Raise Your Glass for Your Heart

All types of alcohol appear to reduce heart attack risk in men

A man enjoys a glass of heart-friendly white wine with his partner in an outdoor coastal setting.

by Dr. Jerry Glassman, Cardiologist

An afternoon cocktail may have more benefits than simply helping you unwind at the end of a busy day.

A new study published last month in the New England Journal of Medicine found that regular consumption of moderate amounts of alcohol helped reduce the risk of heart attack in men. While similar benefits have been revealed in earlier studies of red wine drinkers, this is the first study to show the benefit extends to other types of alcohol — beer, white wine and liquor.

Certainly, moderation is the key word here. As any physician will tell you, the health risks associated with alcohol abuse are seemingly endless and those in alcoholism recovery should continue to abstain from drinking. However, for those who consume one or two drinks per day, a little moderation can go a long way toward a long and healthy life.

The study, published Jan. 9, studied 38,077 men — 40 to 75 years of age — who were free of cardiovascular disease and cancer and followed them for 12 years between 1986 and 1998. The men answered questionnaires about their intake of wine, beer and liquor over that time and researchers documented cases of heart attack and fatal coronary heart disease among the subjects during that time.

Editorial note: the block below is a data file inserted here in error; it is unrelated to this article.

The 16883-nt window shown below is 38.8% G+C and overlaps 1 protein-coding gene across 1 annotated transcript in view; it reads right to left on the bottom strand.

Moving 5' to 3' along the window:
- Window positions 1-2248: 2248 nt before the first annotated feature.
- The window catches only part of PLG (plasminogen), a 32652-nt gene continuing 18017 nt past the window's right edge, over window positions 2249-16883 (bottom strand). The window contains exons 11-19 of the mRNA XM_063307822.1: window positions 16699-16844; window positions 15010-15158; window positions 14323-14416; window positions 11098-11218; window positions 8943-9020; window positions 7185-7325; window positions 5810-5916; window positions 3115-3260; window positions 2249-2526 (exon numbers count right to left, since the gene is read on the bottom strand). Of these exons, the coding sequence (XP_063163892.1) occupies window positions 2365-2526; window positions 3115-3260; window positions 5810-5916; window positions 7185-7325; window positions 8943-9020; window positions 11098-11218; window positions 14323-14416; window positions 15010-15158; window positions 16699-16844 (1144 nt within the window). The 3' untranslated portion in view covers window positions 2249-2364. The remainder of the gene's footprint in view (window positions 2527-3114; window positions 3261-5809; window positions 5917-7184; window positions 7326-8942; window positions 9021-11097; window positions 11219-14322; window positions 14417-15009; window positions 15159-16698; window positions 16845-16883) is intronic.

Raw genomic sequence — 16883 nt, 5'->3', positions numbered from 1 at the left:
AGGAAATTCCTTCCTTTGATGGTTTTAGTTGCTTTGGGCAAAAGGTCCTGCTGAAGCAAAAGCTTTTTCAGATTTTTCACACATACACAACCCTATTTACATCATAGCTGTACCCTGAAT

They found that men who consumed alcohol between three and seven times a week had decreased heart attack risk, while those who consumed alcohol less than once per week had a higher chance of experiencing a heart attack. No single type of beverage offered additional benefits, the researchers found. Nor did it matter if the alcohol was consumed with meals or not.

With alcohol, moderation is key to health benefits

The conclusion: Men who drink alcohol at least three to four times a week (no more than one or two drinks per day) experienced a decreased chance of suffering a heart attack. This included men who increased their consumption by a moderate amount during the follow-up period as compared to previous drinking habits before the study period.

Binge drinking — that is, consuming high amounts of alcohol over short periods of time and then not drinking for several days — actually increased heart attack risk. Clearly, according the research, the benefit is in moderate drinking.

Take a look at your lifestyle and ask your family physician or cardiologist about steps you can take to live a heart-healthy life. Consider your diet. Are you avoiding high-fat and high-cholesterol foods? Are you on a regular exercise routine? Even a short walk daily can offer tremendous benefits. Do you smoke? If so, what steps are you taking to quit? All of these factors can contribute to a healthy heart. And if you are living a heart-healthy life, then you certainly have something to toast. Here’s to your heart!

This Scripps Health and Wellness tip was provided by Jerry Glassman, MD, cardiologist and medical director of the Heart Care Center at Scripps Mercy Hospital.